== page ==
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City of Knoxville, Tennessee
Madeline Rogero, Mayor

For Immediate Release
FCC Town Hall Forum Oct. 13 to Discuss Digital TV Broadcasting
October 10, 2008 - Federal Communications Commissioner Deborah Taylor Tate will hold Town Hall Forum Monday at the University of Tennessee on the upcoming transition to digital, or DTV, television broadcasting.

Mayor Bill Haslam will introduce Commissioner Tate and welcome those in attendance.

The FCC Town Hall Forum will be from 10:30 a.m. until noon Monday in the Shiloh Room of UT’s University Center. The event is free to the public and free parking will be available in the University Center Garage.

The transition to digital television is set for February 17, 2009.

Monday’s forum aims to explain the reasons for the switch to DTV and how people who currently receive free, over-the-air television programming on older “analog” televisions using a rooftop antenna or “rabbit ears” can continue to receive programming after the transition.

The federal government, for example, has a digital-to-analog converter box coupon program - which will help citizens with analog televisions obtain the necessary converter boxes to continue receiving their television signals after February 17.

The program will include a demonstration on how to install a converter box.

The forum is part of a series of similar events the FCC is holding in cities where more than 100,000 households or at least 15 percent of the households rely on free, over-the-air signals for television reception.

Knoxville falls into that group of cities.

This does not apply to households who receive television reception through some type of pay system like cable.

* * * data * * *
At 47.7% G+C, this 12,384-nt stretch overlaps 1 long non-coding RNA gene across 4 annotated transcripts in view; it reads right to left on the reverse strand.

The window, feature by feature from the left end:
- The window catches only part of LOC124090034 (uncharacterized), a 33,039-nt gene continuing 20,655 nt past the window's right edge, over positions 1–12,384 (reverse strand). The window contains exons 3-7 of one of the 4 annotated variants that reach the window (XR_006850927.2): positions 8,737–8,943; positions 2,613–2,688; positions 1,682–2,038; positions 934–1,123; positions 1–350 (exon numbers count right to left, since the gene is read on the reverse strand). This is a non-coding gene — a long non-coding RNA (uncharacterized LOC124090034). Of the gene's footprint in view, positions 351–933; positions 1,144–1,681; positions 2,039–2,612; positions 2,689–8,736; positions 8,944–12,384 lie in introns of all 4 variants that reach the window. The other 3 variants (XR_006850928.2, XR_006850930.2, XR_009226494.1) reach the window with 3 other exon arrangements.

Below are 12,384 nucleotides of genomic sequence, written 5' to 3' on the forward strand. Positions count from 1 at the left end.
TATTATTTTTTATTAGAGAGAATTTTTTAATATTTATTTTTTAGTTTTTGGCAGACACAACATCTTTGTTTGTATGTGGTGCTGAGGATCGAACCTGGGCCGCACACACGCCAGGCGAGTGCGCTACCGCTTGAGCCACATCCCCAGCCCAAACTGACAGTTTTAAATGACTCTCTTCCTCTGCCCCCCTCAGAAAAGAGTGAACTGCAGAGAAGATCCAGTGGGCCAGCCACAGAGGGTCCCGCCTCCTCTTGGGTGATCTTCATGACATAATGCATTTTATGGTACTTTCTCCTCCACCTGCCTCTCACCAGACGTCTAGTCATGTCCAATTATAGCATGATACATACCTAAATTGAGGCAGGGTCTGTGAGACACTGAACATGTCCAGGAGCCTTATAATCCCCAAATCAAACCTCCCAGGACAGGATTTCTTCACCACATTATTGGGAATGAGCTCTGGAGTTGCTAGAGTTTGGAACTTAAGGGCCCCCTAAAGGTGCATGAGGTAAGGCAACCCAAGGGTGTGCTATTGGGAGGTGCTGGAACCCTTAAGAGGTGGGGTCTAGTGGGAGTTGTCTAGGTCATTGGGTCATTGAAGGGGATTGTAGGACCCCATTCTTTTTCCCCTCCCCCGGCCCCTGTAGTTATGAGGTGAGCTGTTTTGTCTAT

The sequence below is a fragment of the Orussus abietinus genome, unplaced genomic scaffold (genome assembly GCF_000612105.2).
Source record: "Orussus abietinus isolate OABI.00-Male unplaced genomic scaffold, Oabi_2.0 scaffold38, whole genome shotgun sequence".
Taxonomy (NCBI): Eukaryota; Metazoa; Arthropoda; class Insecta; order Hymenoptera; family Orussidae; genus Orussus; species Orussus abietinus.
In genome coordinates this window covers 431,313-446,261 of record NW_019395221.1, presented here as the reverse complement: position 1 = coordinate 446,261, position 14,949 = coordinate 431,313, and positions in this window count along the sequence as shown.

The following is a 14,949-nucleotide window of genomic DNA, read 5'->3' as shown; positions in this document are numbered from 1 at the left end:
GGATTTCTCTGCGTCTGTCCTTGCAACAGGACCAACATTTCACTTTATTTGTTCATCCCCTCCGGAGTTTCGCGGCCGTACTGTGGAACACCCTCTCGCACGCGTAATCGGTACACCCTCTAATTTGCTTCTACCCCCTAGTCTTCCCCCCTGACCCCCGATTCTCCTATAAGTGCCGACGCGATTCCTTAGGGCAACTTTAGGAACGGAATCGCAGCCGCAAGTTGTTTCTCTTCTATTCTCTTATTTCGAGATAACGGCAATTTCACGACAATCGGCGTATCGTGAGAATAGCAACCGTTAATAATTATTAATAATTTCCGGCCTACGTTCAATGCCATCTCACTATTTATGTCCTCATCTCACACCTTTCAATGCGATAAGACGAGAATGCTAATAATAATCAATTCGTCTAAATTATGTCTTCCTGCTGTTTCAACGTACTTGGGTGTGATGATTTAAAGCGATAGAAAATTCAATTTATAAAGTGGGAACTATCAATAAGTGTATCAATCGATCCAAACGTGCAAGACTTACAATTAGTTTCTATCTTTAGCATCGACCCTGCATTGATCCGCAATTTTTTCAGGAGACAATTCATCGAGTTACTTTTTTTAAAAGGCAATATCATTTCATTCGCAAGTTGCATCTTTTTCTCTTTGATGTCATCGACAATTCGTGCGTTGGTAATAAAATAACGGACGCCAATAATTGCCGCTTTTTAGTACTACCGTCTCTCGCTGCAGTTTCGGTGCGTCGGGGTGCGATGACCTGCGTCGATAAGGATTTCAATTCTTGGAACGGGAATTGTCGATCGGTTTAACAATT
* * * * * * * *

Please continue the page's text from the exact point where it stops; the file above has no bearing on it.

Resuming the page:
Television stations currently broadcast over the air in both digital and analog. Congress authorized the switch to solely digital broadcasting more than a decade ago for several reasons.

The change, for instance, frees up parts of the broadcast spectrum for public safety communications – for agencies like fire and police departments and rescue squads – and for additional wireless communications.

Digital has other advantages like improved picture and sound quality and stations can offer several channels of digital programming in the same amount of spectrum needed for a single analog offering according to an FCC website.

Newer televisions have what is essentially a DTV receiver and they will be able to receive free over-the-air digital programming after February 17, 2009.

However, many older televisions can only receive analog signals. People who receive free, over-the-air signals with that type of television will need to obtain the digital-to-analog converter boxes.

The FCC is hoping that events like the one on Monday will raise awareness of the impending change and also give it a face-to-face opportunity to help people with analog reception take the steps they need to continue to receive free, over-the-air television.

More information about the transition to DTV and what viewers can do if they rely on analog reception is available at www.dtv.gov or at www.fcc.gov.
For Immediate Release
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